If Our Neurons Were Better, We Might Not Bother With Love
Neuroscientist David Linden says the human need for love is actually the indirect result of our inefficient neurons.
According to neuroscientist David Linden, the neurons in our brains are inefficient. Like really inefficient. These ancient cells he disses as "jellyfish-like or coral-like" are “unreliable, they leak signals to their neighbors and they're slow.” They’re so lousy at what they do that we need lots and lots of them to be at all intelligent, hence our need for big brains. And because it takes about 20 years for a newborn’s 400 cc brain to grow into an 1,200 cc brain, we need mothering for longer than other animals. And because being a single mom in nature is a tough gig, we need…
On the other hand, think of the money he saves on valentines.
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The Canadian professor has an extensive collection posted on his site.
- Peterson's Great Books list features classics by Orwell, Jung, Huxley, and Dostoevsky.
- Categories include literature, neuroscience, religion, and systems analysis.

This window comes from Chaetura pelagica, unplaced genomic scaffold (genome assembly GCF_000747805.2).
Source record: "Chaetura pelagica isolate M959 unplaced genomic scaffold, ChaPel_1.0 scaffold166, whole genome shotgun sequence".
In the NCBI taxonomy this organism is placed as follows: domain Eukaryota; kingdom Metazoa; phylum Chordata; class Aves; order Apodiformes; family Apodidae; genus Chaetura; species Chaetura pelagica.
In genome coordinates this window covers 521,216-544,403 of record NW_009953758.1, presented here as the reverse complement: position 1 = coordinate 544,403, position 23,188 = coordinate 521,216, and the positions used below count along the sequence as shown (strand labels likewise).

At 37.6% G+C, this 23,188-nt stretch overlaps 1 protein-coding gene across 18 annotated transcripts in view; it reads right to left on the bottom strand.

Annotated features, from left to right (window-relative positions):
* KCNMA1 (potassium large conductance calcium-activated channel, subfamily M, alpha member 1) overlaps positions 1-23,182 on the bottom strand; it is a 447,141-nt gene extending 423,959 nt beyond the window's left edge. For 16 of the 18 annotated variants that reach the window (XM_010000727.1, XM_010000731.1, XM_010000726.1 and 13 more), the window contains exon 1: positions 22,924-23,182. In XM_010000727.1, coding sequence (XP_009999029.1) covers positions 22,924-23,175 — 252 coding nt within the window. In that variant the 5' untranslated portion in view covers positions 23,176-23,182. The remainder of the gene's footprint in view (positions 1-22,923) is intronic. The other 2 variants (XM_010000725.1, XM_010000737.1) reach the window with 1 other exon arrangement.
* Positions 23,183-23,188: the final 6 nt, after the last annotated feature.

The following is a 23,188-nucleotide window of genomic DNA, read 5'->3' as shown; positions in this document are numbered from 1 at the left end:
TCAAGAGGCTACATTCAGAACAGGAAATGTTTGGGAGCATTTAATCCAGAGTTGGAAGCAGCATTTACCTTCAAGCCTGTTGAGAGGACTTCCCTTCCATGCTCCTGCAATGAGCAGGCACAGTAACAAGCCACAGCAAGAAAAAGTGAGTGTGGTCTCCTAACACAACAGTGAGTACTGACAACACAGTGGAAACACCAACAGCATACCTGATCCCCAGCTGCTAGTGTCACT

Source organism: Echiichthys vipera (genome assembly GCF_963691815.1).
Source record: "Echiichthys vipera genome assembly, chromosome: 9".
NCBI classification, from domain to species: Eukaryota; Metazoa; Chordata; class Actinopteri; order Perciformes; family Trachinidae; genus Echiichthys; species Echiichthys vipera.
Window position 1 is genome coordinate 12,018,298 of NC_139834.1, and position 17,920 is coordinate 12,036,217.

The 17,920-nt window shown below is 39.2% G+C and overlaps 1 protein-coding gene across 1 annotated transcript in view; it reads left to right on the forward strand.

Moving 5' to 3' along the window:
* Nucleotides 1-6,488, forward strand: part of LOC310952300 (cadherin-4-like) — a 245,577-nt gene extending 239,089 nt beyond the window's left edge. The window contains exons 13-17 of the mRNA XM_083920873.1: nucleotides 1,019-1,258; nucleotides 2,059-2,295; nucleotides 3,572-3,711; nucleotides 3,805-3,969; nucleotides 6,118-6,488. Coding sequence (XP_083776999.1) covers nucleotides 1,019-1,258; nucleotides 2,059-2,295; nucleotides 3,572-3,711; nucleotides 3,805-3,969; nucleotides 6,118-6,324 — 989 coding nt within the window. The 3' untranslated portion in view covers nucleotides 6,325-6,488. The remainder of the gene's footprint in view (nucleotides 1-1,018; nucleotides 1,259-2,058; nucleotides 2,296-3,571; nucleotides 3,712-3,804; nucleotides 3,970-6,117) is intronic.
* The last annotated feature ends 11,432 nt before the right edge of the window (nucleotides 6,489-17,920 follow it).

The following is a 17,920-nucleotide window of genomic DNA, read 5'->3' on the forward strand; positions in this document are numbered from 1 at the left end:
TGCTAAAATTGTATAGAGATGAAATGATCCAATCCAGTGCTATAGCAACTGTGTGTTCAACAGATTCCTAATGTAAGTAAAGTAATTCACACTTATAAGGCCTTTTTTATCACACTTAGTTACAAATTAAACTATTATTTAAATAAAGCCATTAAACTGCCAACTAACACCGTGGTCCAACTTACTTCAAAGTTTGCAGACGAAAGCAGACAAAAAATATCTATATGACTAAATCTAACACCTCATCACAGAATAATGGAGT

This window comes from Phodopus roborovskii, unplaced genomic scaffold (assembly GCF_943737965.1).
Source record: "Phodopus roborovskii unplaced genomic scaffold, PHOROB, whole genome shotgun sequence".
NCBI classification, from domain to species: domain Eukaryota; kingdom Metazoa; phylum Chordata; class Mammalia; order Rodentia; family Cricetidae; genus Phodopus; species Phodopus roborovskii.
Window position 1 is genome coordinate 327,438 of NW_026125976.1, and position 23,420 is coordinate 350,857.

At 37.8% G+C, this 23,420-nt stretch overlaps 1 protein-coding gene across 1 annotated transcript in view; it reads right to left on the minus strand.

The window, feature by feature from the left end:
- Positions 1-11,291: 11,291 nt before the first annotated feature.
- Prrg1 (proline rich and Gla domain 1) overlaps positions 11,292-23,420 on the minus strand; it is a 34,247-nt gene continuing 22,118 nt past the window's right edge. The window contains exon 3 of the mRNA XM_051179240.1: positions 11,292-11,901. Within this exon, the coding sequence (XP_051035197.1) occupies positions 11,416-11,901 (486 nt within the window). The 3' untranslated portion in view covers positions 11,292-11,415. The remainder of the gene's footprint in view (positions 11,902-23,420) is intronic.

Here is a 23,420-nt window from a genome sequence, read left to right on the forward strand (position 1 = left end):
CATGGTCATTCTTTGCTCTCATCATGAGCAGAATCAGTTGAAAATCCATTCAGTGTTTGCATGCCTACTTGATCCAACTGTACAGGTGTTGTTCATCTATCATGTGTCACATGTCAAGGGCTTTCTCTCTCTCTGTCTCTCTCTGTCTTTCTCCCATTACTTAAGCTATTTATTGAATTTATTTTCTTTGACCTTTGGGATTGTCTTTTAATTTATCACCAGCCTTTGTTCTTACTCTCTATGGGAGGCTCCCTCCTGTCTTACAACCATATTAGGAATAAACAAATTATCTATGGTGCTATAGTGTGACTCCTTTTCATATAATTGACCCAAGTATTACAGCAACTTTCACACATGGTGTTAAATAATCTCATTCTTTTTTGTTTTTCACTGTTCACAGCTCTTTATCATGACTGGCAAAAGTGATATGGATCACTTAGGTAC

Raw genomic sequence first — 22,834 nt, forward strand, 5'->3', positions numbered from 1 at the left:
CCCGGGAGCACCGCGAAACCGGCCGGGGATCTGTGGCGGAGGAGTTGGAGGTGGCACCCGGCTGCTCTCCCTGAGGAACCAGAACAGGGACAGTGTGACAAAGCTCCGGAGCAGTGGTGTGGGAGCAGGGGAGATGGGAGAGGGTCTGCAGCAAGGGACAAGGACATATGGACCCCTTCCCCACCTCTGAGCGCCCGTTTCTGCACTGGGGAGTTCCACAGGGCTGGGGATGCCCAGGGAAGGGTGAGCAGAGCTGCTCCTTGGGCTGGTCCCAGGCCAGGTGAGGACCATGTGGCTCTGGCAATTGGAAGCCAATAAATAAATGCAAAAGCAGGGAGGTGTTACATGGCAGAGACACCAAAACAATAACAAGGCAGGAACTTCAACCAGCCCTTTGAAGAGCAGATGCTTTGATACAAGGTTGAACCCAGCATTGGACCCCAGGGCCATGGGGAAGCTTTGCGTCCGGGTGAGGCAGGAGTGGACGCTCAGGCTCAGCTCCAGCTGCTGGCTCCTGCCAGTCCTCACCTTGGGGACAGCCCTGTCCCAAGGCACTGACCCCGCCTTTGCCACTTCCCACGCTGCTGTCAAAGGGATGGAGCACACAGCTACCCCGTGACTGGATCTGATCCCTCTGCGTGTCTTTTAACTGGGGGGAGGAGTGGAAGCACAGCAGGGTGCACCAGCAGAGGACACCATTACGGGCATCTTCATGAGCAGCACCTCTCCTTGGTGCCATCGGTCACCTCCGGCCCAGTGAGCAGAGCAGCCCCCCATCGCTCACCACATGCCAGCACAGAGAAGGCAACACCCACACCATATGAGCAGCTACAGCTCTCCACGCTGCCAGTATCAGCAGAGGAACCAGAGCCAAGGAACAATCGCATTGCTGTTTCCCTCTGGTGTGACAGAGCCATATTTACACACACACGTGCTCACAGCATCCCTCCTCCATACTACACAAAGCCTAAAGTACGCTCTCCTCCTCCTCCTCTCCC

- Having recently left Patreon for "freedom of speech" reasons, Peterson is taking direct donations through Paypal (and Bitcoin).
Evolution doesn't clean up after itself very well.
- An evolutionary biologist got people swapping ideas about our lingering vestigia.
- Basically, this is the stuff that served some evolutionary purpose at some point, but now is kind of, well, extra.
- Here are the six traits that inaugurated the fun.
Despite incredible economic growth, it is not necessarily an investor's paradise.
- China's stock market is just 27 years old. It's economy has grown 30x over that time.
- Imagine if you had invested early and gotten in on the ground floor.
- Actually, you would have lost money. Here's how that's possible.
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